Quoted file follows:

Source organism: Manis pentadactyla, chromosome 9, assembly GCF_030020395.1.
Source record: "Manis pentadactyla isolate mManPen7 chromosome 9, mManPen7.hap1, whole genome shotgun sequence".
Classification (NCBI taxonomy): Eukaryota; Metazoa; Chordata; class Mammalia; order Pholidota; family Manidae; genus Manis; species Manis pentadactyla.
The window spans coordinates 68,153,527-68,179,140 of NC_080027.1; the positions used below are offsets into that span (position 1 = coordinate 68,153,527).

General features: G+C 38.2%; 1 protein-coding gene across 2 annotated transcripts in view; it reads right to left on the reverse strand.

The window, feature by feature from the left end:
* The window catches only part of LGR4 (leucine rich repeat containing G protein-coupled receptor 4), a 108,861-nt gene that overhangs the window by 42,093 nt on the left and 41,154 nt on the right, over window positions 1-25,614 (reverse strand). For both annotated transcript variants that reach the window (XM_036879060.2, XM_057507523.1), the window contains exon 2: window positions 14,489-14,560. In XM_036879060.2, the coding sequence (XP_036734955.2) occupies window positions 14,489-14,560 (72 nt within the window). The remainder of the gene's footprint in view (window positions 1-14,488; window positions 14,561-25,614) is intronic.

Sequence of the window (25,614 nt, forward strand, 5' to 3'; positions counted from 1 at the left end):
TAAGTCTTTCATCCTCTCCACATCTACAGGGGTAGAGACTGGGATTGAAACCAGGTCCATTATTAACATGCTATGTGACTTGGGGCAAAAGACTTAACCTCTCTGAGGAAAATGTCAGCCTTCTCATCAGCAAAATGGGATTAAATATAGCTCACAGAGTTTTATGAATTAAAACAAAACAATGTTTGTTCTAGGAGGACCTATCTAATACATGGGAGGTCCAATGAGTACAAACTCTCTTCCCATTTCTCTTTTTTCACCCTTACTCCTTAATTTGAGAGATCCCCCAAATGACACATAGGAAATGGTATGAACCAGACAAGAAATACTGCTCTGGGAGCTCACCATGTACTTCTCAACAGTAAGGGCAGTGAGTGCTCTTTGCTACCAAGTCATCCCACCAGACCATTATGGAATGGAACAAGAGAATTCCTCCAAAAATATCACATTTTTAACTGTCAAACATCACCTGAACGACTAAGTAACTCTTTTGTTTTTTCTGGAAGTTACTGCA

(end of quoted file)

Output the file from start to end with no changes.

Source organism: Manis pentadactyla, chromosome 9, assembly GCF_030020395.1.
Source record: "Manis pentadactyla isolate mManPen7 chromosome 9, mManPen7.hap1, whole genome shotgun sequence".
Classification (NCBI taxonomy): Eukaryota; Metazoa; Chordata; class Mammalia; order Pholidota; family Manidae; genus Manis; species Manis pentadactyla.
The window spans coordinates 68,153,527-68,179,140 of NC_080027.1; the positions used below are offsets into that span (position 1 = coordinate 68,153,527).

General features: G+C 38.2%; 1 protein-coding gene across 2 annotated transcripts in view; it reads right to left on the reverse strand.

The window, feature by feature from the left end:
* The window catches only part of LGR4 (leucine rich repeat containing G protein-coupled receptor 4), a 108,861-nt gene that overhangs the window by 42,093 nt on the left and 41,154 nt on the right, over window positions 1-25,614 (reverse strand). For both annotated transcript variants that reach the window (XM_036879060.2, XM_057507523.1), the window contains exon 2: window positions 14,489-14,560. In XM_036879060.2, the coding sequence (XP_036734955.2) occupies window positions 14,489-14,560 (72 nt within the window). The remainder of the gene's footprint in view (window positions 1-14,488; window positions 14,561-25,614) is intronic.

Sequence of the window (25,614 nt, forward strand, 5' to 3'; positions counted from 1 at the left end):
TAAGTCTTTCATCCTCTCCACATCTACAGGGGTAGAGACTGGGATTGAAACCAGGTCCATTATTAACATGCTATGTGACTTGGGGCAAAAGACTTAACCTCTCTGAGGAAAATGTCAGCCTTCTCATCAGCAAAATGGGATTAAATATAGCTCACAGAGTTTTATGAATTAAAACAAAACAATGTTTGTTCTAGGAGGACCTATCTAATACATGGGAGGTCCAATGAGTACAAACTCTCTTCCCATTTCTCTTTTTTCACCCTTACTCCTTAATTTGAGAGATCCCCCAAATGACACATAGGAAATGGTATGAACCAGACAAGAAATACTGCTCTGGGAGCTCACCATGTACTTCTCAACAGTAAGGGCAGTGAGTGCTCTTTGCTACCAAGTCATCCCACCAGACCATTATGGAATGGAACAAGAGAATTCCTCCAAAAATATCACATTTTTAACTGTCAAACATCACCTGAACGACTAAGTAACTCTTTTGTTTTTTCTGGAAGTTACTGCA